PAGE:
Justyce has been going to a private, mostly white high school on scholarship for a few years now, and after this incident, he can’t get out of his head how life seems to be stacked against him as a young black man.

Looking around at school, trying to figure out his friends, balancing life in the dorms with the different life at home with his mom, Justyce is finally realizing he has to decide where he fits in this world. He tries to live his life as Dr. Martin Luther King, Jr., but he finds the struggle to turn the other cheek is getting harder and harder.

Dear Martin by Nic Stone is a troubling, honest look at what it means to be growing up in the United States with dark colored skin. Justyce has to find his way out, just like everyone else. This was a book that I read in one afternoon, and was glad I had the time to devote to it, so I could read it in one sitting. Really important issues in this book and a well crafted story.

Recommended for mature 8th graders and up.

 

In a Swirl October 7, 2019

Filed under: Realistic Fiction/ Contemporary Fiction,Romance — oneilllibrary @ 7:59 am

downloadIvy has felt like she’s been out of control for some time now. Ever since going into middle school, she feels like she isn’t sure what is up and what is down. All her friends want to talk about are boys, boys, and more boys. At home, her mom and her older sister and father are all consumed with the new twin boys that have arrived. Even before they arrived, it felt like her mom was gone because she was on bedrest at the end of the pregnancy.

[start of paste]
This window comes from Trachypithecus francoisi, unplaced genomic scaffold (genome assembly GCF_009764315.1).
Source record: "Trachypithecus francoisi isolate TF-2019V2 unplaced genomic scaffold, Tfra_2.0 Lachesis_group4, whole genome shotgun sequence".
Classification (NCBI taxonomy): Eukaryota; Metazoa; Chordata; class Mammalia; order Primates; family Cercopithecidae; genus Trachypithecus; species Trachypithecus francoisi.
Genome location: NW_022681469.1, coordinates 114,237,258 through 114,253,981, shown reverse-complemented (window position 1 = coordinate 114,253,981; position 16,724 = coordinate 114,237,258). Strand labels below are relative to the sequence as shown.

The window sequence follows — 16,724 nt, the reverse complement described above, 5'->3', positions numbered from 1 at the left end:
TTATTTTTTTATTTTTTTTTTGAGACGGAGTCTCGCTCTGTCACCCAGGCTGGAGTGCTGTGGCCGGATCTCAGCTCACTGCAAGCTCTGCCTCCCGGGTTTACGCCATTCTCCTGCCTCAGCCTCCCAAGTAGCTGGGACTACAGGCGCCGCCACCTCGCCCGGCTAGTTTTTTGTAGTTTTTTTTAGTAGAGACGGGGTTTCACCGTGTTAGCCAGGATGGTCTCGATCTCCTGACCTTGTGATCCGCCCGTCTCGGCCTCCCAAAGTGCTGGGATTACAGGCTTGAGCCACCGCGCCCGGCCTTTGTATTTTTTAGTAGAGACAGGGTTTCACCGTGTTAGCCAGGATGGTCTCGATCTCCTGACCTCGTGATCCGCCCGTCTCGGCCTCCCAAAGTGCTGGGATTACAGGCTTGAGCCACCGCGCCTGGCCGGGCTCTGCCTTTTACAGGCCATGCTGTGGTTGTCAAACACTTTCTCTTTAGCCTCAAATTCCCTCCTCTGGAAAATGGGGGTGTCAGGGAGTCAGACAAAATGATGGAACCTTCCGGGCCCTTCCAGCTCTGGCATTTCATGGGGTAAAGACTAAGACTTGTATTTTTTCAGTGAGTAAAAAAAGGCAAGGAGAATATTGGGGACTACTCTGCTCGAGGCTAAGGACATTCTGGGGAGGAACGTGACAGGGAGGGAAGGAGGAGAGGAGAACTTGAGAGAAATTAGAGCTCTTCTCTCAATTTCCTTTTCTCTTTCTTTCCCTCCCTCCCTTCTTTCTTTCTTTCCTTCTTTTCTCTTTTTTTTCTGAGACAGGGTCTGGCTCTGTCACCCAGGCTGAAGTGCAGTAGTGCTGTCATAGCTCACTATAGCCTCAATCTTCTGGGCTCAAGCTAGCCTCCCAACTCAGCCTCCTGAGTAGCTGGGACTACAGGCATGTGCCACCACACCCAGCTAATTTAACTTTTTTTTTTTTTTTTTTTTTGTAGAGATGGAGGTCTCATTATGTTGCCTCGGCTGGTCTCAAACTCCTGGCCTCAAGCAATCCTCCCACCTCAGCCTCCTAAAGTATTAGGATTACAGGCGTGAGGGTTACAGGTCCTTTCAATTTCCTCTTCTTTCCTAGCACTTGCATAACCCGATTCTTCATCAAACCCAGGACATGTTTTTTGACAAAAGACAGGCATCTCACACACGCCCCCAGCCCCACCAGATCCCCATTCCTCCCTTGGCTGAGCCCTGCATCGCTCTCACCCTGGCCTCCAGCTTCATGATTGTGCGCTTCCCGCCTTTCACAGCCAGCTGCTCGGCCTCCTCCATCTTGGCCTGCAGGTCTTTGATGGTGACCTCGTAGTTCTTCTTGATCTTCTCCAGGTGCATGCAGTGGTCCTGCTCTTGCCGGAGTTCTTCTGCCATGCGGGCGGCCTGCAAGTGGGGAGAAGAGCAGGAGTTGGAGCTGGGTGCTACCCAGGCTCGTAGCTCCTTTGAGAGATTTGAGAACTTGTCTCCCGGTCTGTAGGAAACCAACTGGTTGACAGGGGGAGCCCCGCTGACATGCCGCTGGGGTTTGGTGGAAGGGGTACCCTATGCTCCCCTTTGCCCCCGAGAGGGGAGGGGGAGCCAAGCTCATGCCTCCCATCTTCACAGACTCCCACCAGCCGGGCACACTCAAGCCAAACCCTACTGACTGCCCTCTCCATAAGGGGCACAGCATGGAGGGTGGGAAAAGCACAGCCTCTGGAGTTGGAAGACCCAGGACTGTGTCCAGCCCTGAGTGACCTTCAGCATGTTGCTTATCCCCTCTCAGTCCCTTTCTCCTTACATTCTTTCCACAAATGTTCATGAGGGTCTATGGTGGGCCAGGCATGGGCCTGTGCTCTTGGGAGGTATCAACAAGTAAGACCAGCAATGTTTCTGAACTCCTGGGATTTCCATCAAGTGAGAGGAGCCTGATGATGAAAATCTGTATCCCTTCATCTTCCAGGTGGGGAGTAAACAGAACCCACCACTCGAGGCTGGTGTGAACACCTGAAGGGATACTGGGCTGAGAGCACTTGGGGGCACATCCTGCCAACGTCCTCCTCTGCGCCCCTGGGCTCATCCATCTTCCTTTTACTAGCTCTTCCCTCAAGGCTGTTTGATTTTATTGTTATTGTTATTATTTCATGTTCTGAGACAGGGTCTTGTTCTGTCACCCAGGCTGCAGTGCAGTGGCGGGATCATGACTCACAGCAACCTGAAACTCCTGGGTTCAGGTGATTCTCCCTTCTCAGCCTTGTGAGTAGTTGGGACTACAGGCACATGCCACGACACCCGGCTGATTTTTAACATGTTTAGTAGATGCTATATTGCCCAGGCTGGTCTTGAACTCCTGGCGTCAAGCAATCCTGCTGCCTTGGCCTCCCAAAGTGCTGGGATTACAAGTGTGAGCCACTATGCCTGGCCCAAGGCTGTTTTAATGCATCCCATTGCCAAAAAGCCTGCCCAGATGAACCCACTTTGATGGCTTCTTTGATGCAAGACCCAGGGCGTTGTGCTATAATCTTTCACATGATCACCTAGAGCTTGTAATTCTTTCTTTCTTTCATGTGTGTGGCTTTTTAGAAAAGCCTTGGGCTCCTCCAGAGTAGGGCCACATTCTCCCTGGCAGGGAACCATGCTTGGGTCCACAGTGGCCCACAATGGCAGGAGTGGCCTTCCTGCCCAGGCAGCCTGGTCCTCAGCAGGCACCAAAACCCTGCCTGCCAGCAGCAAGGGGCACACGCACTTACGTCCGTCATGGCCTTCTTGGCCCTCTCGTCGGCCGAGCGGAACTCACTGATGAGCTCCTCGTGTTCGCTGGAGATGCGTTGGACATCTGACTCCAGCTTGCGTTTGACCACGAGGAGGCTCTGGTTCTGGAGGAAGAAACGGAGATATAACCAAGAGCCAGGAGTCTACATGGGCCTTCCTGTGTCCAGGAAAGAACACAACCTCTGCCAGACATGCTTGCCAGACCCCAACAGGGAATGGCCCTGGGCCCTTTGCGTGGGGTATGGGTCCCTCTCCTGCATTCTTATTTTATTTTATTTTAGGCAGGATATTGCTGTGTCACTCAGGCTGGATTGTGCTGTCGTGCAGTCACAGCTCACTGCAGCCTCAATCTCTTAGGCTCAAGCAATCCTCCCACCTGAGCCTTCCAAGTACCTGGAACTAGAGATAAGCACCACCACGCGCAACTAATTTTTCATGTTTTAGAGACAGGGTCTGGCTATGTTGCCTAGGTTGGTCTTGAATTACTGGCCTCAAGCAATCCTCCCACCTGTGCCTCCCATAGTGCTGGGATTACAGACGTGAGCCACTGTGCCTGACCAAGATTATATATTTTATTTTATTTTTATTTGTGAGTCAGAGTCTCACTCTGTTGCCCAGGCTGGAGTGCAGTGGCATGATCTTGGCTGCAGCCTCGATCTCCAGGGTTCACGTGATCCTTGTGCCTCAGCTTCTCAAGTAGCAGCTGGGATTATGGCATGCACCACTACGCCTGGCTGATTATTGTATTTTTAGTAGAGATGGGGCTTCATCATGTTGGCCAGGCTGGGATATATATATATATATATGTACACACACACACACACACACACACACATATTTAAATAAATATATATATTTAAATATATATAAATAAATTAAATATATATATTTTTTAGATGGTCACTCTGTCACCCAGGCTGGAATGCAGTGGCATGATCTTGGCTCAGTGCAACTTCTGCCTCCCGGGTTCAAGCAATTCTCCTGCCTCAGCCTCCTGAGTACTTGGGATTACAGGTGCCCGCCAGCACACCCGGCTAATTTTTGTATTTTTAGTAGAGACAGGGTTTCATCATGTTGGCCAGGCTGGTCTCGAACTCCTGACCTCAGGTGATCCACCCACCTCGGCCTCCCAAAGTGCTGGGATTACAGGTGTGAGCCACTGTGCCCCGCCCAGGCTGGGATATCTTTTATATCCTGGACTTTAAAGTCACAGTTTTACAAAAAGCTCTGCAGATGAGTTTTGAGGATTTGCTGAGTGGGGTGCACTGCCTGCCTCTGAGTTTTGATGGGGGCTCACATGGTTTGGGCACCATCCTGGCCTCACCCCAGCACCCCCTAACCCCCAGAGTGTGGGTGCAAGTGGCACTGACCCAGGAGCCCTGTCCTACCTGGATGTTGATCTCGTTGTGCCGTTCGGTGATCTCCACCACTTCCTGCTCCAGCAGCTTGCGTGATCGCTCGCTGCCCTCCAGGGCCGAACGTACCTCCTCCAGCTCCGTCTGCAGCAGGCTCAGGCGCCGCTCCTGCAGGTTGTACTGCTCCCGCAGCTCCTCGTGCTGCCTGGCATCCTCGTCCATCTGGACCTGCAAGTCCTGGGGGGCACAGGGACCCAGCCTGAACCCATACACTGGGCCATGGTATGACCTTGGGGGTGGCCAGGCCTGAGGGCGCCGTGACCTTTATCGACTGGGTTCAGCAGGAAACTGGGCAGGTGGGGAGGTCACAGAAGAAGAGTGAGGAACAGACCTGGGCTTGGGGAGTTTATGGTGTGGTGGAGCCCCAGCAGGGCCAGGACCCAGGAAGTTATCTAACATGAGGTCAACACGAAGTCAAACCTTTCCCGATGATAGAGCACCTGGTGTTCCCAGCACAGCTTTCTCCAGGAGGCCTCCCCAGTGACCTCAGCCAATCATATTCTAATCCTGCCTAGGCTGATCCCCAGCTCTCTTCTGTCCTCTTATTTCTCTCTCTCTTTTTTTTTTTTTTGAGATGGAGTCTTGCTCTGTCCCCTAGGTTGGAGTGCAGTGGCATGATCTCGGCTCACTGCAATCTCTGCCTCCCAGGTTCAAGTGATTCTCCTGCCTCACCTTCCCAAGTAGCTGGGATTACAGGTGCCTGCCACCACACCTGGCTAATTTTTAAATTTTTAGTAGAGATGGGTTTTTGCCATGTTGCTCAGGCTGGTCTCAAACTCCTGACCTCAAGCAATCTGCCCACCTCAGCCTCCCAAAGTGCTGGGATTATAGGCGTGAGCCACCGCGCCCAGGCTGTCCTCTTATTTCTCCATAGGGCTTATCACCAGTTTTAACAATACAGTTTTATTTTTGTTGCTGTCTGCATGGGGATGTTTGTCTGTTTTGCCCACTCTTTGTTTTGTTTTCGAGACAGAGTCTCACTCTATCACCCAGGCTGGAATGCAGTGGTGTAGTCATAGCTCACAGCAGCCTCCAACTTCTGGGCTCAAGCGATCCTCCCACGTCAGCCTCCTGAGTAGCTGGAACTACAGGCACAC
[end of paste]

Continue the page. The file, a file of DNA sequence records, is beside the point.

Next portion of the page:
The only place she feels like herself is when she’s drawing in her notebook. Ivy is an artist and she pours all her thoughts and feelings into her work. Including the feelings she isn’t sure what to do with – like the fact that her notebook is full of pictures of Ivy and a girl – not a specific girl – but clearly a girl. Not a boy. And Ivy doesn’t even know if this means what she thinks it means, but she thinks it might.

She gets up the courage to tell her older sister about these thoughts, but after witnessing a fight between her sister and her sister’s best friend, Ivy feels more alone than before.

Then the worst happens. A tornado completely wipes out Ivy’s house and everything in it. Luckily, she escapes with her notebook, along with the rest of her family. However, at the temporary shelter, her notebook gets lost. All Ivy can think of is that her pictures are out there somewhere, showing her secret. When school resumes, Ivy is horrified when her pictures begin showing up, one by one in her locker with mysterious notes. And to complicate matters even more, there is now a girl that Ivy is beginning to think she has a crush on.

Ivy Aberdeen’s Letter to the World by Ashely Herring Blake is a delightful, and angst ridden tale of first love told in a believable and sweet story.

Recommended for grades 6 and up.

 

It Started with a Robbery September 9, 2019

Filed under: Realistic Fiction/ Contemporary Fiction,Romance — oneilllibrary @ 8:23 am